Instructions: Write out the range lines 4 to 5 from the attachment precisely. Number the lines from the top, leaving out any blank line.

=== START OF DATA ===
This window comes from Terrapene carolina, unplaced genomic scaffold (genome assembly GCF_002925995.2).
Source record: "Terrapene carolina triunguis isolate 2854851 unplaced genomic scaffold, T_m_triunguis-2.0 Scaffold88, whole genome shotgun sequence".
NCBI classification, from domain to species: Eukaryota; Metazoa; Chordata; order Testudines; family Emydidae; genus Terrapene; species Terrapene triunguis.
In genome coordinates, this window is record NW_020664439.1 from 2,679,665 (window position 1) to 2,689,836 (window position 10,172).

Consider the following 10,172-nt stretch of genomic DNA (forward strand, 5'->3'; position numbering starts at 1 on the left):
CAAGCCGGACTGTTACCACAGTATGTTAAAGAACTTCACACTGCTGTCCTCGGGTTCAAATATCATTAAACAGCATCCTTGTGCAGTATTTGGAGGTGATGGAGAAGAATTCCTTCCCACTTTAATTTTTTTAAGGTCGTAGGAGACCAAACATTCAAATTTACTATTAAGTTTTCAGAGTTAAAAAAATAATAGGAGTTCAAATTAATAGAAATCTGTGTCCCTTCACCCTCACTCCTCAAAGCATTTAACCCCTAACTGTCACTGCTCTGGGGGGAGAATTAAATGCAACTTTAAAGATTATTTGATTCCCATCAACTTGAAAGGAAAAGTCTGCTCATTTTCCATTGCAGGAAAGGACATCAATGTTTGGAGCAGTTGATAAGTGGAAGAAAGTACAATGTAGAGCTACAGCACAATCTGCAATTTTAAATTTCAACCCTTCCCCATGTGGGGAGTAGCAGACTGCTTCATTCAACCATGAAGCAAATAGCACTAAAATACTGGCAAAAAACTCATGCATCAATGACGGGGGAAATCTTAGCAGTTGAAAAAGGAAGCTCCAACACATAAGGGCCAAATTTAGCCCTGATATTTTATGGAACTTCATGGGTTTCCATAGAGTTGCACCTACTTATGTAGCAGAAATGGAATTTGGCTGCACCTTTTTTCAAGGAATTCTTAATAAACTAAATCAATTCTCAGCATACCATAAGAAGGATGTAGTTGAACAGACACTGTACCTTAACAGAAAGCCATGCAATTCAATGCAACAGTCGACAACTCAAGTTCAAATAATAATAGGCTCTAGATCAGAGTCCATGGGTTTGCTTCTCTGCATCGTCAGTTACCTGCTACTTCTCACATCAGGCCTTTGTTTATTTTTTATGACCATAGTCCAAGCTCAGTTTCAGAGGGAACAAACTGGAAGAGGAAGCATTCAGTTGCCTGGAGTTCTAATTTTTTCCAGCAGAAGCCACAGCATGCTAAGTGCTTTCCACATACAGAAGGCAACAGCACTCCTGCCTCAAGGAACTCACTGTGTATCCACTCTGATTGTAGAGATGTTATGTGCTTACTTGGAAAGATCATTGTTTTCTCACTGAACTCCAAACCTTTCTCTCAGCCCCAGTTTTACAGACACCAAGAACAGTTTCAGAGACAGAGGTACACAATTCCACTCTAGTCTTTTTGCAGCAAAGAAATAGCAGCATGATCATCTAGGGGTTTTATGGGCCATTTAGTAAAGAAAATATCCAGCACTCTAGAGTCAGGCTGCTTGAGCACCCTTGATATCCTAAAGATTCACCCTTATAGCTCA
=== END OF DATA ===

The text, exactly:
In genome coordinates, this window is record NW_020664439.1 from 2,679,665 (window position 1) to 2,689,836 (window position 10,172).

Consider the following 10,172-nt stretch of genomic DNA (forward strand, 5'->3'; position numbering starts at 1 on the left):